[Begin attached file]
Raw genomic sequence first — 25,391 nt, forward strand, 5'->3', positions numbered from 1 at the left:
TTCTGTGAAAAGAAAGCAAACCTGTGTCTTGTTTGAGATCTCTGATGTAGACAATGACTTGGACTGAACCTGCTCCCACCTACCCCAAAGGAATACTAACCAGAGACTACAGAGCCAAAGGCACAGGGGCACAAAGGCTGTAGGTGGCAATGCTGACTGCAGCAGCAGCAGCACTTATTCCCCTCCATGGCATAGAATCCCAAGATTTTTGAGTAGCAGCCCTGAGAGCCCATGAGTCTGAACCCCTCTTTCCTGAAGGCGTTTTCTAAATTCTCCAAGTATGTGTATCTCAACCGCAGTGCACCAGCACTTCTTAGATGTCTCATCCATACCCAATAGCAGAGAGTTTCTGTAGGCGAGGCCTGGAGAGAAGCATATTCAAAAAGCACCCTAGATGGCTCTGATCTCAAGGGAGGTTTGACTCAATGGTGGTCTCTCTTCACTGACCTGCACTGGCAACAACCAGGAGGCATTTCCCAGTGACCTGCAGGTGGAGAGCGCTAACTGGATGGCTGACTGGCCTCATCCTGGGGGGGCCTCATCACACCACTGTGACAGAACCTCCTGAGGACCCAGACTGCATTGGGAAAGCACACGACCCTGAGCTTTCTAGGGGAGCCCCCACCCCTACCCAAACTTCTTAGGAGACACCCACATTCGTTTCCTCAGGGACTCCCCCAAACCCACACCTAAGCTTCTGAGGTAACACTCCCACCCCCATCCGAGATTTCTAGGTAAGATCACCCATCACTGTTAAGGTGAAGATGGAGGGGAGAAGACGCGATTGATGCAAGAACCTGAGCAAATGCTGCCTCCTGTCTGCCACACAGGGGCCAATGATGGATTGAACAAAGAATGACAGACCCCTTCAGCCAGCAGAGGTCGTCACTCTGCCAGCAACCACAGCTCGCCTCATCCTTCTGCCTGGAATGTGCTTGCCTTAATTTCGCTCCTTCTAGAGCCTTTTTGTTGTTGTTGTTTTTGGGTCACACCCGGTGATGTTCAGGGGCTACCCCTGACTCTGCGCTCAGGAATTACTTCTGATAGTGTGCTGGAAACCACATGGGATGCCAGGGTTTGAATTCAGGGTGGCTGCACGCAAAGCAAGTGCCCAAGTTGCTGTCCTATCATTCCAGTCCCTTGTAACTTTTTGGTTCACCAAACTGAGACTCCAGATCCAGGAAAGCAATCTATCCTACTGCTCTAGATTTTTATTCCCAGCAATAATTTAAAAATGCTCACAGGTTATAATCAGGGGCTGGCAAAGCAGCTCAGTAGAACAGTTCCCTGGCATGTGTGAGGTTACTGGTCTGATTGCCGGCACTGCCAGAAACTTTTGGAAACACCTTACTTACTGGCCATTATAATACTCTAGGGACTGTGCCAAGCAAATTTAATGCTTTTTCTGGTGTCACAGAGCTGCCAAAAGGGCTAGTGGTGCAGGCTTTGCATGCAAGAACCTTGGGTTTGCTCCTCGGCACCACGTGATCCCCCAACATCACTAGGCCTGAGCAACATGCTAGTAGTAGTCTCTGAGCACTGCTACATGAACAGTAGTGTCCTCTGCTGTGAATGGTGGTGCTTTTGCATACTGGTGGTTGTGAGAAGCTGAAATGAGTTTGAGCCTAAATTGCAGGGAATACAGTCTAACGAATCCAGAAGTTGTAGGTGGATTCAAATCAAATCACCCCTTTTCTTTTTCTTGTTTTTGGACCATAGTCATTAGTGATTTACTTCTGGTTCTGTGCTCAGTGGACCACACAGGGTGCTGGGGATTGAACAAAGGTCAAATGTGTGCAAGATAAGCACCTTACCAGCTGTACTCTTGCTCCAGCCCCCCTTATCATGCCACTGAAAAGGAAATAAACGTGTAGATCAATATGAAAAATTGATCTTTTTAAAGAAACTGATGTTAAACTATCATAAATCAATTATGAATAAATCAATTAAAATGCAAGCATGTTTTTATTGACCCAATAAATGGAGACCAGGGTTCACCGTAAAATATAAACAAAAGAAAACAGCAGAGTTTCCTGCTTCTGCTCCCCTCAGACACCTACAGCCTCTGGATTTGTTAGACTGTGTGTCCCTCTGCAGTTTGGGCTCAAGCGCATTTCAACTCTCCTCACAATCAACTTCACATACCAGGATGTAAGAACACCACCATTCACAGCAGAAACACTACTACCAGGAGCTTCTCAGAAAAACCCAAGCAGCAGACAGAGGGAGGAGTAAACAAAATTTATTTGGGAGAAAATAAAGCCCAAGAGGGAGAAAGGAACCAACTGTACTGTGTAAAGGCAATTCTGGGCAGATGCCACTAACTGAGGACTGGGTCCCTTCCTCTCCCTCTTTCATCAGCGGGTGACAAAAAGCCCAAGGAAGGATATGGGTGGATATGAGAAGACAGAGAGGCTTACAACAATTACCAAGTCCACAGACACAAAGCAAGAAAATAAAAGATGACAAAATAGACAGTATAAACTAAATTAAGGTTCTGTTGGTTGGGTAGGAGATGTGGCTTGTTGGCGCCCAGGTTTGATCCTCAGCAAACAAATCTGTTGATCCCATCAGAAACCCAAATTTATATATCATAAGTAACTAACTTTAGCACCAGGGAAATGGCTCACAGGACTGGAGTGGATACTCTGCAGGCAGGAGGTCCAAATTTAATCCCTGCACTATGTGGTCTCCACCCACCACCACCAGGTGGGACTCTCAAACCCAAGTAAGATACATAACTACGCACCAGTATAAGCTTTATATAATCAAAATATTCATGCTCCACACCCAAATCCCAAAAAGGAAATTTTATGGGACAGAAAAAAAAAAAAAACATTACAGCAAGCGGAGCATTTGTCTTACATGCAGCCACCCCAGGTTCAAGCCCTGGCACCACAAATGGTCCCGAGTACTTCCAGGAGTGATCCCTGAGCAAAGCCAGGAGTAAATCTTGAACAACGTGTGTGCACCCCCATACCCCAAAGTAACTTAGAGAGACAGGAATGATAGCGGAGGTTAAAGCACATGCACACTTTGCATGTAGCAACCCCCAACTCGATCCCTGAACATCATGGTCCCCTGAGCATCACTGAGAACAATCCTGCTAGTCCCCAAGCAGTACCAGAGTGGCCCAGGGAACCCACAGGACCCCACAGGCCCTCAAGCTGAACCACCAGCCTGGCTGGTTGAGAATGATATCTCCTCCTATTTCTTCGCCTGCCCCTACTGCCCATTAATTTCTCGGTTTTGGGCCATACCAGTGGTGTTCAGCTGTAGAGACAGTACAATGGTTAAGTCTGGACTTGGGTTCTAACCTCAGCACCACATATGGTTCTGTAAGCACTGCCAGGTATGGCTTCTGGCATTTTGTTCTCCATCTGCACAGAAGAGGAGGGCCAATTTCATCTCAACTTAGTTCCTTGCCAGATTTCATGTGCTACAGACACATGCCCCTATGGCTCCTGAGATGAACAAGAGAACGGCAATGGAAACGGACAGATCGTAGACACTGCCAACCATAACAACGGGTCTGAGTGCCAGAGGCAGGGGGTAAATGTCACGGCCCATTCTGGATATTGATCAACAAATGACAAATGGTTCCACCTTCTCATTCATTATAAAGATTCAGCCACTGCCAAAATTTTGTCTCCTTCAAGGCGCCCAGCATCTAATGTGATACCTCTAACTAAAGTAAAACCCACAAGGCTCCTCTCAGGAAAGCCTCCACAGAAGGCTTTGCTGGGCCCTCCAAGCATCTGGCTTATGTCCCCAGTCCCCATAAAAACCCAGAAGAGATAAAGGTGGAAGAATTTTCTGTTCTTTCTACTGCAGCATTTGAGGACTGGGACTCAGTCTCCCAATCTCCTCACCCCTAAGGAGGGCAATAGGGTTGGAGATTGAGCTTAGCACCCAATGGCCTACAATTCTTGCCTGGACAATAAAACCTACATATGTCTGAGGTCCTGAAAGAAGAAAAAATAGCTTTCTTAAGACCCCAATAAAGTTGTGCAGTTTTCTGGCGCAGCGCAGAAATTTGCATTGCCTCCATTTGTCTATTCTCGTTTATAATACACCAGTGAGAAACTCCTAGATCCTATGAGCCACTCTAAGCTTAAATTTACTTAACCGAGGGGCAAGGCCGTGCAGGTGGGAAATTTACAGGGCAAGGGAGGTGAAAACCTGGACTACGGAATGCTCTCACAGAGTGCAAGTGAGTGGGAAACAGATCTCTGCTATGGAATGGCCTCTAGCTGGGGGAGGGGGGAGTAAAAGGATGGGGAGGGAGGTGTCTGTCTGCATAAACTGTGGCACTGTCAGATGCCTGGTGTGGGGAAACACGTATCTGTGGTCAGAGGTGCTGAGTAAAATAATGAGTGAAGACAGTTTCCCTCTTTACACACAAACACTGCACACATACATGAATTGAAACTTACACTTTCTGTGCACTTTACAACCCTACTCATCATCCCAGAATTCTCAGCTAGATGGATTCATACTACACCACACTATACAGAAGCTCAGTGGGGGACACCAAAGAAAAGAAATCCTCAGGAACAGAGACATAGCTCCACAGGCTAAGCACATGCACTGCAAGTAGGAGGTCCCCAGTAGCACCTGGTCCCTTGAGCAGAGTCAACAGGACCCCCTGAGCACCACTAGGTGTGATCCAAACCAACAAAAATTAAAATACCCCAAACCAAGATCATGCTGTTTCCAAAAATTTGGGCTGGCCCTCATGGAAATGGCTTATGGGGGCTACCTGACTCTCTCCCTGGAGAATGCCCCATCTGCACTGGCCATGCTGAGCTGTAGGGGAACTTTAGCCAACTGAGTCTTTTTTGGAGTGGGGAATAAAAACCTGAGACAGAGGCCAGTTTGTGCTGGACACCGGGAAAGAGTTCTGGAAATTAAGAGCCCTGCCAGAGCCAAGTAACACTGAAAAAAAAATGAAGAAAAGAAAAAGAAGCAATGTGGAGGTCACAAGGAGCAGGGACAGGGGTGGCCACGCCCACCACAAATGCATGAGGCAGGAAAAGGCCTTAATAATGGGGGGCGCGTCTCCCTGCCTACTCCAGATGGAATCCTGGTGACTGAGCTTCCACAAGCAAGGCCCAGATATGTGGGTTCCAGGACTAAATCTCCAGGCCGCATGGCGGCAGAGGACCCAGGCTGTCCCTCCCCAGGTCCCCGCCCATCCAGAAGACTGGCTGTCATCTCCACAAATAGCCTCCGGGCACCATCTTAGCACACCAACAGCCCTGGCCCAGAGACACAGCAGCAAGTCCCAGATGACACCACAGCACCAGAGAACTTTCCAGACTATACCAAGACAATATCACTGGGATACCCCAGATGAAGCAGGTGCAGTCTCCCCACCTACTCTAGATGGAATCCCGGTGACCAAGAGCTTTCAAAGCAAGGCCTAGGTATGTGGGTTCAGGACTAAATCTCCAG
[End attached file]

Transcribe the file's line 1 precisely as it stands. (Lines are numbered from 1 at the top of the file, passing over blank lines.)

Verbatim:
Raw genomic sequence first — 25,391 nt, forward strand, 5'->3', positions numbered from 1 at the left: